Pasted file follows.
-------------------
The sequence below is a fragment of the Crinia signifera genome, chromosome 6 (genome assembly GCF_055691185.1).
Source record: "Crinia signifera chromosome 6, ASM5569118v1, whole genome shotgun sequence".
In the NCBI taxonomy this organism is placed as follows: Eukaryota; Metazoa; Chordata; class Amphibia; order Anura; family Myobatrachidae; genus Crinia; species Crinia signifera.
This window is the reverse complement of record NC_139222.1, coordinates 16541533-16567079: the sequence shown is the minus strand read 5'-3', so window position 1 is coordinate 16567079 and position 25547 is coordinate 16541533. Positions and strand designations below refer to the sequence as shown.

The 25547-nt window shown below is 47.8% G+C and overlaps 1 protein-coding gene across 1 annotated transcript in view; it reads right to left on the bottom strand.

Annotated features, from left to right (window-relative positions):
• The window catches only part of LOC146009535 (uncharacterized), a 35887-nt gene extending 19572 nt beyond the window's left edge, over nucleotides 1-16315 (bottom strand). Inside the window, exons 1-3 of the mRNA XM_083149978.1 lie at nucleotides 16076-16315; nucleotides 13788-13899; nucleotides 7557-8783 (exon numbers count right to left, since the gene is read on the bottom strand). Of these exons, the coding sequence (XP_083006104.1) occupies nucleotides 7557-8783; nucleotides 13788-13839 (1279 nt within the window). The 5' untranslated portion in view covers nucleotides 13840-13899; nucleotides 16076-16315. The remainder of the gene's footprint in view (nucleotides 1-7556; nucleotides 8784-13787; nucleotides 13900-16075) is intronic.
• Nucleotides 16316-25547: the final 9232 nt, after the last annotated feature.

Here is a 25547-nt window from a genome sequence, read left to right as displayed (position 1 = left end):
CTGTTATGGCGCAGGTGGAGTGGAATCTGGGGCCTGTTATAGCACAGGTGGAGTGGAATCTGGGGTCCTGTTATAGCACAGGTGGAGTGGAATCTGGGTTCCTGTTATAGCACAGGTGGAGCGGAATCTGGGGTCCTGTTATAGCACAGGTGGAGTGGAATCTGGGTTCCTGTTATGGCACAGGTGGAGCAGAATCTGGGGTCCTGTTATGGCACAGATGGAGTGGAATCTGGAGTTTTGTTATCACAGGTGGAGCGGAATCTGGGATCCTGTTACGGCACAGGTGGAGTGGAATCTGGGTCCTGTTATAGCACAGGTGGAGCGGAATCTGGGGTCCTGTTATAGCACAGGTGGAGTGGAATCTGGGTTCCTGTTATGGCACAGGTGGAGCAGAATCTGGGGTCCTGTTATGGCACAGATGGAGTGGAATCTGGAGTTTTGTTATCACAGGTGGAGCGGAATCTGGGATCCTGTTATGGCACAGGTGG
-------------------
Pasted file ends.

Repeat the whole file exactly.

The sequence below is a fragment of the Crinia signifera genome, chromosome 6 (genome assembly GCF_055691185.1).
Source record: "Crinia signifera chromosome 6, ASM5569118v1, whole genome shotgun sequence".
In the NCBI taxonomy this organism is placed as follows: Eukaryota; Metazoa; Chordata; class Amphibia; order Anura; family Myobatrachidae; genus Crinia; species Crinia signifera.
This window is the reverse complement of record NC_139222.1, coordinates 16541533-16567079: the sequence shown is the minus strand read 5'-3', so window position 1 is coordinate 16567079 and position 25547 is coordinate 16541533. Positions and strand designations below refer to the sequence as shown.

The 25547-nt window shown below is 47.8% G+C and overlaps 1 protein-coding gene across 1 annotated transcript in view; it reads right to left on the bottom strand.

Annotated features, from left to right (window-relative positions):
• The window catches only part of LOC146009535 (uncharacterized), a 35887-nt gene extending 19572 nt beyond the window's left edge, over nucleotides 1-16315 (bottom strand). Inside the window, exons 1-3 of the mRNA XM_083149978.1 lie at nucleotides 16076-16315; nucleotides 13788-13899; nucleotides 7557-8783 (exon numbers count right to left, since the gene is read on the bottom strand). Of these exons, the coding sequence (XP_083006104.1) occupies nucleotides 7557-8783; nucleotides 13788-13839 (1279 nt within the window). The 5' untranslated portion in view covers nucleotides 13840-13899; nucleotides 16076-16315. The remainder of the gene's footprint in view (nucleotides 1-7556; nucleotides 8784-13787; nucleotides 13900-16075) is intronic.
• Nucleotides 16316-25547: the final 9232 nt, after the last annotated feature.

Here is a 25547-nt window from a genome sequence, read left to right as displayed (position 1 = left end):
CTGTTATGGCGCAGGTGGAGTGGAATCTGGGGCCTGTTATAGCACAGGTGGAGTGGAATCTGGGGTCCTGTTATAGCACAGGTGGAGTGGAATCTGGGTTCCTGTTATAGCACAGGTGGAGCGGAATCTGGGGTCCTGTTATAGCACAGGTGGAGTGGAATCTGGGTTCCTGTTATGGCACAGGTGGAGCAGAATCTGGGGTCCTGTTATGGCACAGATGGAGTGGAATCTGGAGTTTTGTTATCACAGGTGGAGCGGAATCTGGGATCCTGTTACGGCACAGGTGGAGTGGAATCTGGGTCCTGTTATAGCACAGGTGGAGCGGAATCTGGGGTCCTGTTATAGCACAGGTGGAGTGGAATCTGGGTTCCTGTTATGGCACAGGTGGAGCAGAATCTGGGGTCCTGTTATGGCACAGATGGAGTGGAATCTGGAGTTTTGTTATCACAGGTGGAGCGGAATCTGGGATCCTGTTATGGCACAGGTGG